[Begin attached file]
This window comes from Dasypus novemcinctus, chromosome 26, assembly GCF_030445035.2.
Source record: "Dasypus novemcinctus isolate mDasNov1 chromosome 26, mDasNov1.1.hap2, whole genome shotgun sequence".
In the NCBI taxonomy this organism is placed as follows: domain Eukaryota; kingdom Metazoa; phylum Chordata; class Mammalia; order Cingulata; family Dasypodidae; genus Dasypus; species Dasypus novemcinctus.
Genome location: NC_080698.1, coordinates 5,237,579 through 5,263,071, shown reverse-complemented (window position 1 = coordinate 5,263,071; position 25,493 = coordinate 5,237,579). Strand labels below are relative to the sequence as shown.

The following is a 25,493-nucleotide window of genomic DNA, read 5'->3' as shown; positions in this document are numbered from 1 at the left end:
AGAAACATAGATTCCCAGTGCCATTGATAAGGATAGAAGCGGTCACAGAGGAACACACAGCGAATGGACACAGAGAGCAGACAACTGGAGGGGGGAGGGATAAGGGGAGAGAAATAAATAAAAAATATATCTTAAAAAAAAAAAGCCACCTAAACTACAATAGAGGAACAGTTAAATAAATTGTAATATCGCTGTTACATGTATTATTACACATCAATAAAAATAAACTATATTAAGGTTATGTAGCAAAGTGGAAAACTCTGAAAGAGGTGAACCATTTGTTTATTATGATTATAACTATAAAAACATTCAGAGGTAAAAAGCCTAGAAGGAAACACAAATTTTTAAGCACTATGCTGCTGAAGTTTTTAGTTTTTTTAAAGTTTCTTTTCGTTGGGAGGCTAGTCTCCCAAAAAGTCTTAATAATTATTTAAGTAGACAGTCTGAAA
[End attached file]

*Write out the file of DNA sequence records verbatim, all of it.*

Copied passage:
This window comes from Dasypus novemcinctus, chromosome 26, assembly GCF_030445035.2.
Source record: "Dasypus novemcinctus isolate mDasNov1 chromosome 26, mDasNov1.1.hap2, whole genome shotgun sequence".
In the NCBI taxonomy this organism is placed as follows: domain Eukaryota; kingdom Metazoa; phylum Chordata; class Mammalia; order Cingulata; family Dasypodidae; genus Dasypus; species Dasypus novemcinctus.
Genome location: NC_080698.1, coordinates 5,237,579 through 5,263,071, shown reverse-complemented (window position 1 = coordinate 5,263,071; position 25,493 = coordinate 5,237,579). Strand labels below are relative to the sequence as shown.

The following is a 25,493-nucleotide window of genomic DNA, read 5'->3' as shown; positions in this document are numbered from 1 at the left end:
AGAAACATAGATTCCCAGTGCCATTGATAAGGATAGAAGCGGTCACAGAGGAACACACAGCGAATGGACACAGAGAGCAGACAACTGGAGGGGGGAGGGATAAGGGGAGAGAAATAAATAAAAAATATATCTTAAAAAAAAAAAGCCACCTAAACTACAATAGAGGAACAGTTAAATAAATTGTAATATCGCTGTTACATGTATTATTACACATCAATAAAAATAAACTATATTAAGGTTATGTAGCAAAGTGGAAAACTCTGAAAGAGGTGAACCATTTGTTTATTATGATTATAACTATAAAAACATTCAGAGGTAAAAAGCCTAGAAGGAAACACAAATTTTTAAGCACTATGCTGCTGAAGTTTTTAGTTTTTTTAAAGTTTCTTTTCGTTGGGAGGCTAGTCTCCCAAAAAGTCTTAATAATTATTTAAGTAGACAGTCTGAAA